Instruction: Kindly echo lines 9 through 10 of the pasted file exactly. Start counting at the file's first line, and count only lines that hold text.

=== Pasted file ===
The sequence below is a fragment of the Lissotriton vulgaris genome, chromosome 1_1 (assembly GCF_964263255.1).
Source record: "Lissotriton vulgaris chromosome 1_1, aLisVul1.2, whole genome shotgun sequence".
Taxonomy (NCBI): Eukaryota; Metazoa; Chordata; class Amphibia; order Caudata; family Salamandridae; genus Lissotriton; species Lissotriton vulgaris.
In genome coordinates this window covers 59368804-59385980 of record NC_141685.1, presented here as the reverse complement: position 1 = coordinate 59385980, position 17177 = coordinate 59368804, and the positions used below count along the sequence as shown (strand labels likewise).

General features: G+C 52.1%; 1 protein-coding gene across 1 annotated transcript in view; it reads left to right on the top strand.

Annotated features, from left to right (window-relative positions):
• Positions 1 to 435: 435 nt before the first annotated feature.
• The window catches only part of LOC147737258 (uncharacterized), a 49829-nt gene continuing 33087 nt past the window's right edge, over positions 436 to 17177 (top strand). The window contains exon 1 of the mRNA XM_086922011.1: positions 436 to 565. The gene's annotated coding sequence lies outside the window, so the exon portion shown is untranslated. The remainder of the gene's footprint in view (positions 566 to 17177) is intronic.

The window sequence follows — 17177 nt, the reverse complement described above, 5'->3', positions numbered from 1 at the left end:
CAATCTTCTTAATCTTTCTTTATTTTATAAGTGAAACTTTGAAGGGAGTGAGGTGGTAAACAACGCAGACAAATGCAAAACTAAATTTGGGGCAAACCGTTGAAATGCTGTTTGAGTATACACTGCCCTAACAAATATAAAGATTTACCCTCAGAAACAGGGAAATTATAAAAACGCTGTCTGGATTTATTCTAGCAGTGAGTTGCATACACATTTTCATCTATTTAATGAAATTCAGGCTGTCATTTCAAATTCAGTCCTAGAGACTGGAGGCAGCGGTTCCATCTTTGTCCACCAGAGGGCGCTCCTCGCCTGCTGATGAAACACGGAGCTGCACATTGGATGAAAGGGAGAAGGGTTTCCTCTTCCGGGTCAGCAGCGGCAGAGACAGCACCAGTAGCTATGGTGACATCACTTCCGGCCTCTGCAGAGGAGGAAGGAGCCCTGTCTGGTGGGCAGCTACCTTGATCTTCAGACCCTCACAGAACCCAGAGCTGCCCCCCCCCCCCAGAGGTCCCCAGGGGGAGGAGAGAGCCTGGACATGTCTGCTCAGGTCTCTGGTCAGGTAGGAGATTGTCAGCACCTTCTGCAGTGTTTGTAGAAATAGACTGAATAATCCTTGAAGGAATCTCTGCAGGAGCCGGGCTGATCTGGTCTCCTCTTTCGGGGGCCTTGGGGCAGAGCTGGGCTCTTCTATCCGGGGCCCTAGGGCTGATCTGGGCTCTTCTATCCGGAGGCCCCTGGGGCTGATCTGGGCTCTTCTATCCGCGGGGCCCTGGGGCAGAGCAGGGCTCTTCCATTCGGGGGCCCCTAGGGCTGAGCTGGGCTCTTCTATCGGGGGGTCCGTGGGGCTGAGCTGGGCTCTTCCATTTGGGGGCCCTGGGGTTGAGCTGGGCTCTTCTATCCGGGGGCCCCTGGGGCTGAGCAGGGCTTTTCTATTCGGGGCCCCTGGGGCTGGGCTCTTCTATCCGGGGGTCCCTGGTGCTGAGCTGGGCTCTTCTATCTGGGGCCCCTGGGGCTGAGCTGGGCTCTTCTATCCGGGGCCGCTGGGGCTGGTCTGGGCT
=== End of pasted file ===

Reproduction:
The window sequence follows — 17177 nt, the reverse complement described above, 5'->3', positions numbered from 1 at the left end:
CAATCTTCTTAATCTTTCTTTATTTTATAAGTGAAACTTTGAAGGGAGTGAGGTGGTAAACAACGCAGACAAATGCAAAACTAAATTTGGGGCAAACCGTTGAAATGCTGTTTGAGTATACACTGCCCTAACAAATATAAAGATTTACCCTCAGAAACAGGGAAATTATAAAAACGCTGTCTGGATTTATTCTAGCAGTGAGTTGCATACACATTTTCATCTATTTAATGAAATTCAGGCTGTCATTTCAAATTCAGTCCTAGAGACTGGAGGCAGCGGTTCCATCTTTGTCCACCAGAGGGCGCTCCTCGCCTGCTGATGAAACACGGAGCTGCACATTGGATGAAAGGGAGAAGGGTTTCCTCTTCCGGGTCAGCAGCGGCAGAGACAGCACCAGTAGCTATGGTGACATCACTTCCGGCCTCTGCAGAGGAGGAAGGAGCCCTGTCTGGTGGGCAGCTACCTTGATCTTCAGACCCTCACAGAACCCAGAGCTGCCCCCCCCCCCCAGAGGTCCCCAGGGGGAGGAGAGAGCCTGGACATGTCTGCTCAGGTCTCTGGTCAGGTAGGAGATTGTCAGCACCTTCTGCAGTGTTTGTAGAAATAGACTGAATAATCCTTGAAGGAATCTCTGCAGGAGCCGGGCTGATCTGGTCTCCTCTTTCGGGGGCCTTGGGGCAGAGCTGGGCTCTTCTATCCGGGGCCCTAGGGCTGATCTGGGCTCTTCTATCCGGAGGCCCCTGGGGCTGATCTGGGCTCTTCTATCCGCGGGGCCCTGGGGCAGAGCAGGGCTCTTCCATTCGGGGGCCCCTAGGGCTGAGCTGGGCTCTTCTATCGGGGGGTCCGTGGGGCTGAGCTGGGCTCTTCCATTTGGGGGCCCTGGGGTTGAGCTGGGCTCTTCTATCCGGGGGCCCCTGGGGCTGAGCAGGGCTTTTCTATTCGGGGCCCCTGGGGCTGGGCTCTTCTATCCGGGGGTCCCTGGTGCTGAGCTGGGCTCTTCTATCTGGGGCCCCTGGGGCTGAGCTGGGCTCTTCTATCCGGGGCCGCTGGGGCTGGTCTGGGCT